Final Drive Mirrors Rollercoaster Season

For those less-than-enthusiastic fans just joining the Harvard football team in time for the annual contest against Yale, a quick overview of the season may be necessary.

Just watch the last 44 seconds of Saturday’s game against Penn.

In a way, the Crimson’s final drive of its final home game of the 2003 season was a lot like the season itself: brilliant at the beginning, nail-bitingly tense in the middle and then, dishearteningly, coming up short at the end.

“It’s not the way we would have wanted it to go, and maybe it’s not indicative of how much talent there is this on team,” said captain linebacker Dante Balestracci of the way this season has turned out.

Although the Quakers had come out at the beginning of both halves with lightning-fast scoring drives that set Harvard back almost before it took the field, by the end of the fourth quarter the resilient Crimson defense had positioned junior quarterback Ryan Fitzpatrick and his rotating cast of receivers for a comeback with a Benny Butler fumble recovery that set up a Harvard score. Penn went three-and-out and the game came down to the last Harvard drive.

Trailing by eight, Harvard recovered the Quakers’ punt on its own 23-yard line with less than a minute to play. Even as the frozen hometown faithful began to pack up their blankets and space heaters, Fitzpatrick made it clear that the Crimson was not going to let Penn cruise to an easy victory.

“Historically [Harvard Stadium has] always been a tough for place for us to play, it’s always been very tight, it’s always come down to the wire and there’s no reason to think that this year would be any different,” Penn coach Al Bagnoli said.

With no timeouts left, Harvard was forced to stop the clock through any and all means necessary.

This meant scrambling for the sidelines, hitting bang-bang first-down tosses and even relying on a peculiar intentional grounding call on which no penalty was assessed.

“Things got really goofy at the end,” Bagnoli said.

On first-and-10, Fitzpatrick searched for an open receiver and, unable to find one, scrambled to the right out-of-bounds for only six yards, taking six seconds off the clock. On second-and-four, wrapped up and on his way to the ground, Fitzpatrick desperately heaved the ball forwards into an empty field in an attempt to avoid a loss of yardage and to stop the clock. A flag went down and players and fans alike groaned at the sure intentional grounding penalty.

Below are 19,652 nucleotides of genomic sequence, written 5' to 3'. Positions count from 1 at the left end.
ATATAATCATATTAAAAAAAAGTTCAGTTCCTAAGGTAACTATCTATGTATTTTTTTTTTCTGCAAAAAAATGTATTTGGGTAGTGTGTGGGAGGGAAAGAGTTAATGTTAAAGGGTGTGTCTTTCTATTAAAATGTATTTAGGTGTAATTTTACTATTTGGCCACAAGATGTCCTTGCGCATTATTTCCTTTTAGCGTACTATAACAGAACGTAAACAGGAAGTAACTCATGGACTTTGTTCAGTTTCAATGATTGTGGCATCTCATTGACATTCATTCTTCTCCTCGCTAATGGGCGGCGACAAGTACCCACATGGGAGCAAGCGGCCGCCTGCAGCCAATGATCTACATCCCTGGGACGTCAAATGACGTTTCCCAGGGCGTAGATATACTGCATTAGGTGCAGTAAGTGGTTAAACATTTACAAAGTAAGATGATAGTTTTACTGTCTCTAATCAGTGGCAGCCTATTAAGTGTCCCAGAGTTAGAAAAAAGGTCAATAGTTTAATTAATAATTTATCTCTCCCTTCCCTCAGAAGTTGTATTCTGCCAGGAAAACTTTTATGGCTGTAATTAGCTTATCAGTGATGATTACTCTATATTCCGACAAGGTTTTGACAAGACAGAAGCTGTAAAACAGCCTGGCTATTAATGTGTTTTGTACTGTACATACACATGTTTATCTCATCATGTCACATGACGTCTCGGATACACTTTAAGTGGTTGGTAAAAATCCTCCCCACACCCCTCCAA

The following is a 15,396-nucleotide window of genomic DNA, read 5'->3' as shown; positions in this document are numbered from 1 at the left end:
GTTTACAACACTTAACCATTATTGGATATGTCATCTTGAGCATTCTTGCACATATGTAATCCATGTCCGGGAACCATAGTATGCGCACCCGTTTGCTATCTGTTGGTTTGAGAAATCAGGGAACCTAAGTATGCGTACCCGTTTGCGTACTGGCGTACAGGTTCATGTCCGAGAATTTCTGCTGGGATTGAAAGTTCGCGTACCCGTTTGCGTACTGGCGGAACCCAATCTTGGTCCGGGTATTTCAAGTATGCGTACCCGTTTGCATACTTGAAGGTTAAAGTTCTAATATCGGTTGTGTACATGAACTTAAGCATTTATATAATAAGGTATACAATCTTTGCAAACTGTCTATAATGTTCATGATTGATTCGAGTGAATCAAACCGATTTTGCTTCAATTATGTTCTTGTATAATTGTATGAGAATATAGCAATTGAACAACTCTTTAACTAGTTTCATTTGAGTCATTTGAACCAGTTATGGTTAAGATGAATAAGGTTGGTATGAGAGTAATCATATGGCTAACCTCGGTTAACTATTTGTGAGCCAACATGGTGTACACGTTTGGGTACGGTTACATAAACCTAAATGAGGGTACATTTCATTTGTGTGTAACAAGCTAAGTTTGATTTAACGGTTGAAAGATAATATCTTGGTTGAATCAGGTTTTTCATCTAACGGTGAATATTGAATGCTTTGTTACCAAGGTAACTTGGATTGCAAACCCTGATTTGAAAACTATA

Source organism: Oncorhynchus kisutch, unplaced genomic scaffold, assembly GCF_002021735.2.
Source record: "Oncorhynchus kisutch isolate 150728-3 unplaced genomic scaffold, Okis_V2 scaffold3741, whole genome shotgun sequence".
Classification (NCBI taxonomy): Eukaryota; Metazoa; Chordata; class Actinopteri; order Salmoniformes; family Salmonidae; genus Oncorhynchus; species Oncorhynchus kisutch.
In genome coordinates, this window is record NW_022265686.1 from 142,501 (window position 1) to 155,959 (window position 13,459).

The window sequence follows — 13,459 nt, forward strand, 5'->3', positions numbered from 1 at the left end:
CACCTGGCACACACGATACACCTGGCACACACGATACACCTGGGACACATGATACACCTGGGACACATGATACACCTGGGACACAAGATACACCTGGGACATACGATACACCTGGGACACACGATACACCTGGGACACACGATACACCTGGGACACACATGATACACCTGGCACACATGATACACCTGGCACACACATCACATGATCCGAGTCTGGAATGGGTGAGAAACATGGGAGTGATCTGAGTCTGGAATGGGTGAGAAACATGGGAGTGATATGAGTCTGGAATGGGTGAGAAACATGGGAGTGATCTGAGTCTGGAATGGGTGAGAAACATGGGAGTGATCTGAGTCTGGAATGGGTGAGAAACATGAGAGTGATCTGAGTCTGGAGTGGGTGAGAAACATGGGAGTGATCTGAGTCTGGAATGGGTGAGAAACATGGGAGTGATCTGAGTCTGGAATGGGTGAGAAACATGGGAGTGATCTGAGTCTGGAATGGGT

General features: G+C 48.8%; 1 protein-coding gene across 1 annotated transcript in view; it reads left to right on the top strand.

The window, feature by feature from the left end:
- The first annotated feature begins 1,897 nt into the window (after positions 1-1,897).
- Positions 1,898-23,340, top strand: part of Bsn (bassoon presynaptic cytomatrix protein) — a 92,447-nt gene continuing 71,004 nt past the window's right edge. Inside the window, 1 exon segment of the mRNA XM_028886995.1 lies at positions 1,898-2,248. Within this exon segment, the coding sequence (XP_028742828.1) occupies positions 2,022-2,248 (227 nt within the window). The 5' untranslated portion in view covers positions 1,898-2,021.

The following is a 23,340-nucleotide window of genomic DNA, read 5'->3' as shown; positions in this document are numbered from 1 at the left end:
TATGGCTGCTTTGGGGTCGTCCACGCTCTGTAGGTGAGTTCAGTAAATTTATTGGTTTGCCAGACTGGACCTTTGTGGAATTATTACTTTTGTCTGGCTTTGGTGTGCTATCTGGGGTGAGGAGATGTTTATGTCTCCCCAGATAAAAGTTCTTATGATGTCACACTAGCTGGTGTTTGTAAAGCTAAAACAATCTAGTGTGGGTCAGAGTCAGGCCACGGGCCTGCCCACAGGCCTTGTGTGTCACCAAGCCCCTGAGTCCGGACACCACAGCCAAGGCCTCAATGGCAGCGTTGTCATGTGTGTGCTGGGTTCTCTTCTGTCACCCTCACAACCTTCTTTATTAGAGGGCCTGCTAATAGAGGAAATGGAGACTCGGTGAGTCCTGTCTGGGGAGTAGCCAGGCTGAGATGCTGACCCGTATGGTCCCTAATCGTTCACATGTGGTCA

But instead of the loss of both a down and five yards, the result customary for that penalty which would have set up third-and-nine, the scoreboard shifted only to third-and-four. After the game it remained unclear what had happened. Bagnoli seemed to believe that something had gone awry; Harvard coach Tim Murphy was of the mind that the call had been retracted.

For the Crimson, there was no time to stop and debate with the officials. Harvard’s last-gasp drive continued with Fitzpatrick hitting three straight receivers in virtually identical fashion. He found senior tight end Matt Fratto for an 18-yard gain, then immediately spiked the ball to stop the clock at 00:20. He found favorite target junior wide receiver Brian Edwards for a 17-yard completion that drove the Crimson to the Penn 36-yard line. Once again, Fitzpatrick spiked the ball with 12 seconds remaining. Then he hit converted sophomore tailback Ryan Tyler on a 19-yard toss that brought Harvard to the Penn 17 and tantalizingly close to redemption.

This time there was no need to spike the ball, as the disconcerted Quakers used one of their timeouts to set up their defense.

Seven seconds remained on the clock. Penn’s defense set itself up. The Harvard offense took the field. The ball was snapped. Fitzpatrick looked around frantically for an open receiver and quickly nipped the ball to Fratto for an 11-yard pickup on the right side of the field.

For a moment it seemed that the tight end would barrel into the end zone to tie up the game. But Quaker linebacker Steve Lhotak blocked his way as the clock expired, leaving the Crimson anticlimactically empty-handed on the six-yard line.

“Our execution was less than perfect,” Murphy said, and the statement held true for more than just that final play or that final drive or the final home game for the Class of 2004.

Still, for those last 44 seconds Harvard played like the beginning of the season, before the offense was decimated by injuries and misfortune. And like the season, the drive was alternately captivating and agonizing.

But it was a wild ride.

—Staff writer Lisa J. Kennelly can be reached at


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